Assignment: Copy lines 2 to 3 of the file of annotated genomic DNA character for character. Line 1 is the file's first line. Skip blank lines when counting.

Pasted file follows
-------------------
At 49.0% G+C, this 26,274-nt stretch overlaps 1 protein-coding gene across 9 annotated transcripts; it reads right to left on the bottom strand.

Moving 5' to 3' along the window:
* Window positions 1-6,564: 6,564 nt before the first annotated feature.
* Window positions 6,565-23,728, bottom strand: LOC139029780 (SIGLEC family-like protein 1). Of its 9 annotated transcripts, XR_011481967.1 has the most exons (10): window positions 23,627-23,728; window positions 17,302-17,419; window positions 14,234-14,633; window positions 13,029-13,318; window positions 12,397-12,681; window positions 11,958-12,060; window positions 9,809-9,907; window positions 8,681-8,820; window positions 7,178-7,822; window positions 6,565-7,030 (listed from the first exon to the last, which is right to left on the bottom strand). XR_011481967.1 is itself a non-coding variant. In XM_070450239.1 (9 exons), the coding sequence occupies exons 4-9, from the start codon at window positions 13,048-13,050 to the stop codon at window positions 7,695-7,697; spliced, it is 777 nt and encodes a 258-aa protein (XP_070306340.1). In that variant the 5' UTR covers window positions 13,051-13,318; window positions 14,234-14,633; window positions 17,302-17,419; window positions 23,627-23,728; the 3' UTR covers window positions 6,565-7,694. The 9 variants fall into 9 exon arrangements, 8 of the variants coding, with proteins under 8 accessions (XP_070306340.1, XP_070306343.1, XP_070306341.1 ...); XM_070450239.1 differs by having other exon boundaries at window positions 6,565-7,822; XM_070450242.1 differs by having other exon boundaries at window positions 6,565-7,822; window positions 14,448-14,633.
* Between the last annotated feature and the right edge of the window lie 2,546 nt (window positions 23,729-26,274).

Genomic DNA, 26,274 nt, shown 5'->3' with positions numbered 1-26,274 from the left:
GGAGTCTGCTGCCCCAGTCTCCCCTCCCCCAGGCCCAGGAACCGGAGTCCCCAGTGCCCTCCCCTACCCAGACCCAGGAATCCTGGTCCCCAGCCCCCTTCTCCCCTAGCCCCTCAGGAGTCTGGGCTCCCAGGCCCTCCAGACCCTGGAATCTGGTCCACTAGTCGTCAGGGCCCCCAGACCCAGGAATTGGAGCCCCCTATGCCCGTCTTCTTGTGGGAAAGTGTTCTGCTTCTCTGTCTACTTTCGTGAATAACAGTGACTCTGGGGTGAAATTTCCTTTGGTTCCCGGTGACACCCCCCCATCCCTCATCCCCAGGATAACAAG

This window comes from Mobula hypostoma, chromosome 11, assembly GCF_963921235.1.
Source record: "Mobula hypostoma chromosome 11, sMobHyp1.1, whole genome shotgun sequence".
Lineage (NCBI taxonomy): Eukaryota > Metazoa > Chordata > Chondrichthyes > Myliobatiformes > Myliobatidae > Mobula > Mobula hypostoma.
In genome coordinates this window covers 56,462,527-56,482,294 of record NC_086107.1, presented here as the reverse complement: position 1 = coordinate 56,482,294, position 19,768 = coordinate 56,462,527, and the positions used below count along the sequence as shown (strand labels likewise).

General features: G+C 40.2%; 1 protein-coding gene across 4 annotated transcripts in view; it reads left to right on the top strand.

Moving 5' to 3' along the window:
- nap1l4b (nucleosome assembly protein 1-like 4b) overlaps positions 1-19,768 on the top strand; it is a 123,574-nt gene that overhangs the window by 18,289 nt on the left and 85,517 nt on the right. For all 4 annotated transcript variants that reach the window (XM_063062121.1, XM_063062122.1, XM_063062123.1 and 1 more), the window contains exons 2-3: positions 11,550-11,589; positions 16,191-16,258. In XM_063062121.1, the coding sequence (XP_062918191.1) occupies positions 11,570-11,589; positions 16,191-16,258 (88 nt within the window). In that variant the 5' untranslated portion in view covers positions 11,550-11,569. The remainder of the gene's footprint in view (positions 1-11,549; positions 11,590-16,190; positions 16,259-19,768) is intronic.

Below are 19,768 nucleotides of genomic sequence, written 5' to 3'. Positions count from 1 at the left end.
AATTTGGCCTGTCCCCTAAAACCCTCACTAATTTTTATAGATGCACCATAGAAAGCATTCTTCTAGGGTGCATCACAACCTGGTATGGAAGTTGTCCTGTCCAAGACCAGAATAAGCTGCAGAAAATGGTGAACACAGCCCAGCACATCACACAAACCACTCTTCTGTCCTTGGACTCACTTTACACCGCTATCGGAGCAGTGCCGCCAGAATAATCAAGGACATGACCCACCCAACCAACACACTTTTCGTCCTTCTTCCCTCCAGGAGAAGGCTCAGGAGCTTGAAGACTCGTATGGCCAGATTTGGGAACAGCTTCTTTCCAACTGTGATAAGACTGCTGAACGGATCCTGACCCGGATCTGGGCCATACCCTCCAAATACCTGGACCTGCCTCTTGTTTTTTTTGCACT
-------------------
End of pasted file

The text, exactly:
Moving 5' to 3' along the window:
* Window positions 1-6,564: 6,564 nt before the first annotated feature.